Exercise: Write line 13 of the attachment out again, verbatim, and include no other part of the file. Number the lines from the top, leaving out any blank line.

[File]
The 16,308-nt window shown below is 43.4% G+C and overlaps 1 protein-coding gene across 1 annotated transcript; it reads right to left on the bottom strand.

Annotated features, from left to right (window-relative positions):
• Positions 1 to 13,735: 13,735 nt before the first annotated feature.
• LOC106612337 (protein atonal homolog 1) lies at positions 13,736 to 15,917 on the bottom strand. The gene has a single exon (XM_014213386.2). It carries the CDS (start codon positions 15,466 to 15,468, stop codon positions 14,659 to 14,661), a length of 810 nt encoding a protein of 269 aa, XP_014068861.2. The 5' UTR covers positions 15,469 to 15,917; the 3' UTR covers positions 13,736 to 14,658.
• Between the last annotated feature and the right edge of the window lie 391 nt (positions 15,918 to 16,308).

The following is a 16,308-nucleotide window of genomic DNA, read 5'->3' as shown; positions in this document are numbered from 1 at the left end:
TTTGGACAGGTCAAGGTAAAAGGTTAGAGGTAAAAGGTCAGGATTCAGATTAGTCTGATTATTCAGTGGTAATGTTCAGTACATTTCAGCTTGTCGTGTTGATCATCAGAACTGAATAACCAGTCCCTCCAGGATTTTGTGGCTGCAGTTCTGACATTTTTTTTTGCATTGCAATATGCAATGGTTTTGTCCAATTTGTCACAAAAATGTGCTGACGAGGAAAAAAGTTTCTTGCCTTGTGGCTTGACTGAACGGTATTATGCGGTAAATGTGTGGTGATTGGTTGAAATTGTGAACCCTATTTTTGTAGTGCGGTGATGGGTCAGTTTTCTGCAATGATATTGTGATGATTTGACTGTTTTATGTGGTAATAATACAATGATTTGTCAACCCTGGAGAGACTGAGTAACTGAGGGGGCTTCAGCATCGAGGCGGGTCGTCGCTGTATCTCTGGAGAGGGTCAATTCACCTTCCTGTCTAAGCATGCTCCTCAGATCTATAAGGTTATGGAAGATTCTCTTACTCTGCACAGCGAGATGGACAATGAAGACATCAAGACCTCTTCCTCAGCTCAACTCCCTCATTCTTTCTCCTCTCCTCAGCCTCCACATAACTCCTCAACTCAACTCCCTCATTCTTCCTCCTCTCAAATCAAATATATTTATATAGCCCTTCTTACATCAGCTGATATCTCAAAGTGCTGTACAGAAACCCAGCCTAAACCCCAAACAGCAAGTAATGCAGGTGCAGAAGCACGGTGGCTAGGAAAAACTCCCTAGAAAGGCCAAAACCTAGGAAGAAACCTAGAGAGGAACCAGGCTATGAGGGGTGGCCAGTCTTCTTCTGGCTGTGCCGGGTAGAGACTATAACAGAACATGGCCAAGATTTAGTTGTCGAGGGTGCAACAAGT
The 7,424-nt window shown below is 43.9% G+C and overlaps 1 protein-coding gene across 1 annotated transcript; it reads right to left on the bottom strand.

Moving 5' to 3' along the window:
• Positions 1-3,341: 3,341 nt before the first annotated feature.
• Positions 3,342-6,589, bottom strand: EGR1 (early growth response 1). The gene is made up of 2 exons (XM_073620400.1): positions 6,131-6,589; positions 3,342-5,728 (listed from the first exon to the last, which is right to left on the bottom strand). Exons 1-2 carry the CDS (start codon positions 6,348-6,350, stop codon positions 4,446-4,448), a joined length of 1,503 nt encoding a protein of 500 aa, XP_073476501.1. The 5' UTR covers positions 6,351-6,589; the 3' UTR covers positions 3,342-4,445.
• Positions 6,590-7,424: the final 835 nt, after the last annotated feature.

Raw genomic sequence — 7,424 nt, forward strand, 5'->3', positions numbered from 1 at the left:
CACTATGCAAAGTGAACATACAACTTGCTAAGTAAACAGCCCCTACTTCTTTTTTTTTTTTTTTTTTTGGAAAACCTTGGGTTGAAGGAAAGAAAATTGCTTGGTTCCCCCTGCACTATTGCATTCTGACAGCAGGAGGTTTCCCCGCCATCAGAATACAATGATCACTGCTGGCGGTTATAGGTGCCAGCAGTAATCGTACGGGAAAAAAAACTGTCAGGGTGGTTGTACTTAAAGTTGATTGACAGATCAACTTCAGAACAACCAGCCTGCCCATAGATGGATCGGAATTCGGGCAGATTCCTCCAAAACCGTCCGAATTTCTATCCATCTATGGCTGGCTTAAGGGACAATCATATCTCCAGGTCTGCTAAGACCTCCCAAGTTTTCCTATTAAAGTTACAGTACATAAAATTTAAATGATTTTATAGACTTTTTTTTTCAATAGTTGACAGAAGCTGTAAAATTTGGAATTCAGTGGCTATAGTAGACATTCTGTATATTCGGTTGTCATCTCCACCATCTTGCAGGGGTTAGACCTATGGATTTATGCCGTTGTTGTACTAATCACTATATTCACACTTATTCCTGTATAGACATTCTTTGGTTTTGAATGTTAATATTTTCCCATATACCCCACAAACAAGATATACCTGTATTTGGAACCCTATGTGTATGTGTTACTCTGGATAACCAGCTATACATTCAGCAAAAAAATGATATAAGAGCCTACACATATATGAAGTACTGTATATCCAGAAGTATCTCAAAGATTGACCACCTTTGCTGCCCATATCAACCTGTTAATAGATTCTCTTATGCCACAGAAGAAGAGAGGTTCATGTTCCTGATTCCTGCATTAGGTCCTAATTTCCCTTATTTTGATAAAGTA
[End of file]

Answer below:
Raw genomic sequence — 7,424 nt, forward strand, 5'->3', positions numbered from 1 at the left: